Street harassment is one of the most normalized gender violence, it is even believed that it is one of the crimes that is least reported. Some figures from a study carried out by L’óreal and the NGO Right to be, taken from 15 countries around the world, indicate that after the pandemic, street harassment increased: 80% of women have suffered sexual harassment in a public space at least once in their lives.
In the specific case of Colombia, the figures show that in 2021 almost 2,000 cases of sexual harassment were reported throughout the country. In relation to street harassment, according to a survey carried out in Cali, 1 in 4 women said they had been groped and touched in the middle of the street; Of those, 63% said their harasser was a stranger. In addition, 8.4% of the women expressed having felt watched or followed when leaving their home. The study goes hand in hand with what was reported by the Ombudsman’s Office, which showed that confinement during the pandemic led to gender-based violence being exacerbated both inside their homes and abroad.
In accordance with Maria Isabel Cerondirector of the organization Aid in Action in Colombiain dialogue with Infobae, the collection of figures for this type of violence is difficult and inaccurate because it is normalized and it is more difficult to monitor it, so the best option to deal with this problem is prevention.
“From the educational institutions and the groups that we work with, we have tried to make everyone aware that this is not normal, for example, we have used technology to campaign and make the process more friendly.. In this issue of prevention against violence and intolerance, it is important to emphasize that gender-based violence violates human rights in a transversal way.”, noted the director of the NGO.
Along these lines, Cerón assured that street harassment is part of this violation of human rights, only that it has been normalized by the cultural context in which Colombians have grown up:
“We were raised in a macho culture where we got used to the fact that a compliment is nothing, but it turns out that there is a fine line between a compliment and a touch. The limit is impressive, but in addition, this brings very serious future consequences such as making the victim feel guilty, ashamed, creates insecurities, fear and other psychological affectations “
And I add: “Surprisingly, this type of violence, in contrast to others, is more common in urban areas, unfortunately in the pandemic that pressure cooker exploded, since it is a structural problem that goes back a long time.”
Due to the context of gender violence in the world, Fundación Ayuda en Acción and L’Oreal have joined forces to bring a prevention campaign to Colombia so that people who are victims of these episodes of violence in the streets and witnesses have tools to react to a situation like this. The proposal: Stand Up against Street Harassment, inspired by the 5 D’s methodology of the Right to Be organization and which has given results in more than 10 countries around the world.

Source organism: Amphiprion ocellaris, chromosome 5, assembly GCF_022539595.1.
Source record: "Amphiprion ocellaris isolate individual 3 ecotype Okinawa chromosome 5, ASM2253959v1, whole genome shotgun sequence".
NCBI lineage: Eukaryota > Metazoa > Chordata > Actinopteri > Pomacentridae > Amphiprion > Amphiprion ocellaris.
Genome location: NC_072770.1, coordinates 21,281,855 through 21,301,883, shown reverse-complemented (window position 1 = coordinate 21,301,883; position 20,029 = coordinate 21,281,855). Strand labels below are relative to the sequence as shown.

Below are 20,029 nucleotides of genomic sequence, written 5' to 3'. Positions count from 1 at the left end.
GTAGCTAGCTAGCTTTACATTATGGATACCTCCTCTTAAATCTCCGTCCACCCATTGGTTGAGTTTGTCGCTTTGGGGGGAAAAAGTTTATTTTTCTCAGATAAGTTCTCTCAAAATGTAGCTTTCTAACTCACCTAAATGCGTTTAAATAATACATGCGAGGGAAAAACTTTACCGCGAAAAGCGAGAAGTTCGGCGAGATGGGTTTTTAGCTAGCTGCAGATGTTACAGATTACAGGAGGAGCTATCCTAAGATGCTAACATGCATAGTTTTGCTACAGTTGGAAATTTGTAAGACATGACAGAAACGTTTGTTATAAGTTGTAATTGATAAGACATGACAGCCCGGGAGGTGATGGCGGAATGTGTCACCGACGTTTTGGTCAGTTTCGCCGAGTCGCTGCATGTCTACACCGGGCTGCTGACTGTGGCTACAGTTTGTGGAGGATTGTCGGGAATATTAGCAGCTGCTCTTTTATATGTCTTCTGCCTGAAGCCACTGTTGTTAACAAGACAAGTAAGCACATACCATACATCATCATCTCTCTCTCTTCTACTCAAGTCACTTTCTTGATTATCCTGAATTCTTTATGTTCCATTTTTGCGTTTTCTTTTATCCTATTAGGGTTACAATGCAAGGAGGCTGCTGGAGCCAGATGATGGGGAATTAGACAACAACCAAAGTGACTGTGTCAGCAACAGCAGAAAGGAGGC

“Stand Up is a key push to unite against street harassment, which has directly affected 1 in 3 women last year”noted Alberto Mario Rincón, general director of L’Oreal Central America and the Andean Region.
The prevention campaign that arrived in Colombia on April 27 proposes:
1. Address the harasser: Let the harasser know that you are feeling uncomfortable or uncomfortable and ask them to stop.
2. Distract: if there are other people around and you are being the victim of a stalker, talk to other people to create an environment that dissipates the fact.
3. Delegate: ask someone nearby or if there is an authority to ask the harasser to stop his violent comments or attitudes.
4. Document: if you are a victim or a spectator, record the situation and report it on social networks.
5: Vent: listen to the person who suffered the bullying episode and ask if they need help.
“Having a prevention campaign helps to know how to react in these uncomfortable situations, not only for the victim but also for the people who are there and do nothing out of fear or simply because we were never educated to react to these episodes. When you have tools, you can stop this chain of violation in different environments: at work, at home, on the street,” said Cerón.
And he concluded: “I ratify that we should not normalize this type of violence, let’s heal the spirit, the aggressor cannot imagine how a second can change someone’s life, we are all part of the solution.”
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They create a strategy to combat street harassment, one of the most common forms of violence against women in Colombia